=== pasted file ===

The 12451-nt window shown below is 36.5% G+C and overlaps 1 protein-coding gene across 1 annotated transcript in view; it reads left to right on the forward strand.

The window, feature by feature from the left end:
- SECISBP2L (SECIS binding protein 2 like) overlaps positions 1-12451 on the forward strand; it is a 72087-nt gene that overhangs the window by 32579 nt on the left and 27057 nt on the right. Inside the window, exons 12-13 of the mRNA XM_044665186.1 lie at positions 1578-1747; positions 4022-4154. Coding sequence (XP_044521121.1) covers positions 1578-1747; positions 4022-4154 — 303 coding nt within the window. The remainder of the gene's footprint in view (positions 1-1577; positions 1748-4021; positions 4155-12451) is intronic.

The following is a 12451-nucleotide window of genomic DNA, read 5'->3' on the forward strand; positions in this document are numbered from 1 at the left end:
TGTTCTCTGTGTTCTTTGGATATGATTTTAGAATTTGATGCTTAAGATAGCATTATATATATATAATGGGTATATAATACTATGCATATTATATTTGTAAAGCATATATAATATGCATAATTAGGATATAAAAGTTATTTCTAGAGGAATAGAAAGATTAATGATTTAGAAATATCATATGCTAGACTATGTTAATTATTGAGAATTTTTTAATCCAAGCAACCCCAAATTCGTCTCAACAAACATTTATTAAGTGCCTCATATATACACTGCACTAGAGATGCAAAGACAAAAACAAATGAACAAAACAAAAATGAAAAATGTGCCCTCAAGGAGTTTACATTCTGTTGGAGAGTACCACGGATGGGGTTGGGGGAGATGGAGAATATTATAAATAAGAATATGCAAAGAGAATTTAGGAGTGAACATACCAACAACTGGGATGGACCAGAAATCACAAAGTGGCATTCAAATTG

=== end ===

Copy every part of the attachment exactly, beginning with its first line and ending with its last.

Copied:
The 12451-nt window shown below is 36.5% G+C and overlaps 1 protein-coding gene across 1 annotated transcript in view; it reads left to right on the forward strand.

The window, feature by feature from the left end:
- SECISBP2L (SECIS binding protein 2 like) overlaps positions 1-12451 on the forward strand; it is a 72087-nt gene that overhangs the window by 32579 nt on the left and 27057 nt on the right. Inside the window, exons 12-13 of the mRNA XM_044665186.1 lie at positions 1578-1747; positions 4022-4154. Coding sequence (XP_044521121.1) covers positions 1578-1747; positions 4022-4154 — 303 coding nt within the window. The remainder of the gene's footprint in view (positions 1-1577; positions 1748-4021; positions 4155-12451) is intronic.

The following is a 12451-nucleotide window of genomic DNA, read 5'->3' on the forward strand; positions in this document are numbered from 1 at the left end:
TGTTCTCTGTGTTCTTTGGATATGATTTTAGAATTTGATGCTTAAGATAGCATTATATATATATAATGGGTATATAATACTATGCATATTATATTTGTAAAGCATATATAATATGCATAATTAGGATATAAAAGTTATTTCTAGAGGAATAGAAAGATTAATGATTTAGAAATATCATATGCTAGACTATGTTAATTATTGAGAATTTTTTAATCCAAGCAACCCCAAATTCGTCTCAACAAACATTTATTAAGTGCCTCATATATACACTGCACTAGAGATGCAAAGACAAAAACAAATGAACAAAACAAAAATGAAAAATGTGCCCTCAAGGAGTTTACATTCTGTTGGAGAGTACCACGGATGGGGTTGGGGGAGATGGAGAATATTATAAATAAGAATATGCAAAGAGAATTTAGGAGTGAACATACCAACAACTGGGATGGACCAGAAATCACAAAGTGGCATTCAAATTG